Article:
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System to guide suits of civilians vs military

By Cao Yin | China Daily | Updated: 2017-11-22 07:21

Beijing court and the People's Liberation Army established a working system on Tuesday to help resolve civilian-military disputes.

"The system will not only help us efficiently handle a rising number of disputes brought by ongoing military reform, but also improve our communications with military courts," said Wu Zaicun, president of Beijing No 1 Intermediate People's Court.

System to guide suits of civilians vs military

China began a massive reform of its military two years ago. It has included merging departments to optimize efficiency, and putting restrictions on commercial activities to safeguard security and prevent corruption.

"As the reform is being pushed forward, some disputes have arisen between civilians and the military," said Sun Guoming, vice-president of the court.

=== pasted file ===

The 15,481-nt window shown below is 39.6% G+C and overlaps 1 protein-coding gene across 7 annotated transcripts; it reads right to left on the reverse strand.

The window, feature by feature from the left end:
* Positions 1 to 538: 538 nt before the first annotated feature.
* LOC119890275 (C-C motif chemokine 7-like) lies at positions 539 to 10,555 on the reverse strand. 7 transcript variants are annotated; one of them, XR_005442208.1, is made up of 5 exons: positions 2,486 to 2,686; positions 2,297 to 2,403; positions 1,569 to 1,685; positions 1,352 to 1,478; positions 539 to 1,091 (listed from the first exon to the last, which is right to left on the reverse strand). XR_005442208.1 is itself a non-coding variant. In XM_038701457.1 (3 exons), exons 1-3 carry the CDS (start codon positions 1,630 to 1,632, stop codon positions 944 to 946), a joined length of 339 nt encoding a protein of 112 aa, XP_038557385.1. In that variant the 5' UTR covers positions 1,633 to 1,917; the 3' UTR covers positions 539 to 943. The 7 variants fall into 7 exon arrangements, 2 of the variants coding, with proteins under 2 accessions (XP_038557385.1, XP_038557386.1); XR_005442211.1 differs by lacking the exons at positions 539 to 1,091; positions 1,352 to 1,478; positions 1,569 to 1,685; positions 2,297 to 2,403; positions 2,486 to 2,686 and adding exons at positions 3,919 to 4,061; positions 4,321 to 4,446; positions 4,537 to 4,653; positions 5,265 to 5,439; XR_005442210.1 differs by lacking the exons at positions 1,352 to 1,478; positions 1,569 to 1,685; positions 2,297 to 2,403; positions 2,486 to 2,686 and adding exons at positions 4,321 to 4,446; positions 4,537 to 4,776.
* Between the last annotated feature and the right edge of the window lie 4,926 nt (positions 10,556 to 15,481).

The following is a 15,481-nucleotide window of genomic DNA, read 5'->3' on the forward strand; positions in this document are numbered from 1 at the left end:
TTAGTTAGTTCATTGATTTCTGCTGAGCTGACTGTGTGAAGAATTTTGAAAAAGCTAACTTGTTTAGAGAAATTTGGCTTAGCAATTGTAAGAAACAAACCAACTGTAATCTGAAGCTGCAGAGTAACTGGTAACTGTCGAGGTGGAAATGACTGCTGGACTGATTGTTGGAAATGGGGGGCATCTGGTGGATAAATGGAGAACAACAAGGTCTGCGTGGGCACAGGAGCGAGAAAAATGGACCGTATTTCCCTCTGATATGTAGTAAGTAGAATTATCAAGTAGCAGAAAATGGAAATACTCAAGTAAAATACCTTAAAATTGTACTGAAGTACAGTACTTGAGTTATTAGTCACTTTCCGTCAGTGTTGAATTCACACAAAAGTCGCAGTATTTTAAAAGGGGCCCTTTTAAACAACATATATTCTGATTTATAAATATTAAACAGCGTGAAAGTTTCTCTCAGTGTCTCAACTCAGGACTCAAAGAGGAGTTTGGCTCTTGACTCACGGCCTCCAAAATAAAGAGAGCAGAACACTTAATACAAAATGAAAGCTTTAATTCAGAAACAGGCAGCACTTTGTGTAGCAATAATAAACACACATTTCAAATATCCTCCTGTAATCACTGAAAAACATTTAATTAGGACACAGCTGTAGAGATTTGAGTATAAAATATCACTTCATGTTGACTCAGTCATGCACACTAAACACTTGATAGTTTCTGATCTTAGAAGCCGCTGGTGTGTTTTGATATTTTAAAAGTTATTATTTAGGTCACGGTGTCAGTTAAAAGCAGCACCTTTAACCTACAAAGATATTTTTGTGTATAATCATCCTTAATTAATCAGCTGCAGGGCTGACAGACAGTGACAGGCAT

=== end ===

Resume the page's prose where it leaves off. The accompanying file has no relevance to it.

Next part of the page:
For example, the court has handled several lawsuits brought by business owners evicted from properties owned by the armed forces, he said, adding that the court has had an increase in military-related cases in the past two years.

Since 2015, the court has concluded 106 military-related cases, and the number of new cases is rising, according to the court. It concluded 39 such disputes last year, and the figure has reached 52 this year.

"While facing the boom, we've met difficulties in handling cases, which is why we urgently need the system," Sun said.

"For example, we had to spend much time to verify whether a company or institute subject to a lawsuit is actually a military department, because sometimes it looks like an ordinary company, but actually it belongs to a military authority," he explained. "Besides, we often struggle to access military documents and are denied access to military properties for on-site investigations."

The working system should solve such problems, he said, adding the quick verification of military departments will also protect civilian litigants, helping them to clearly know what kind of cases or defendants they will confront.

Li Weihai, a law professor at China University of Political Science and Law, applauded the system, saying similar working mechanisms between civilian and military courts, such as liaisons, are common in developed countries.

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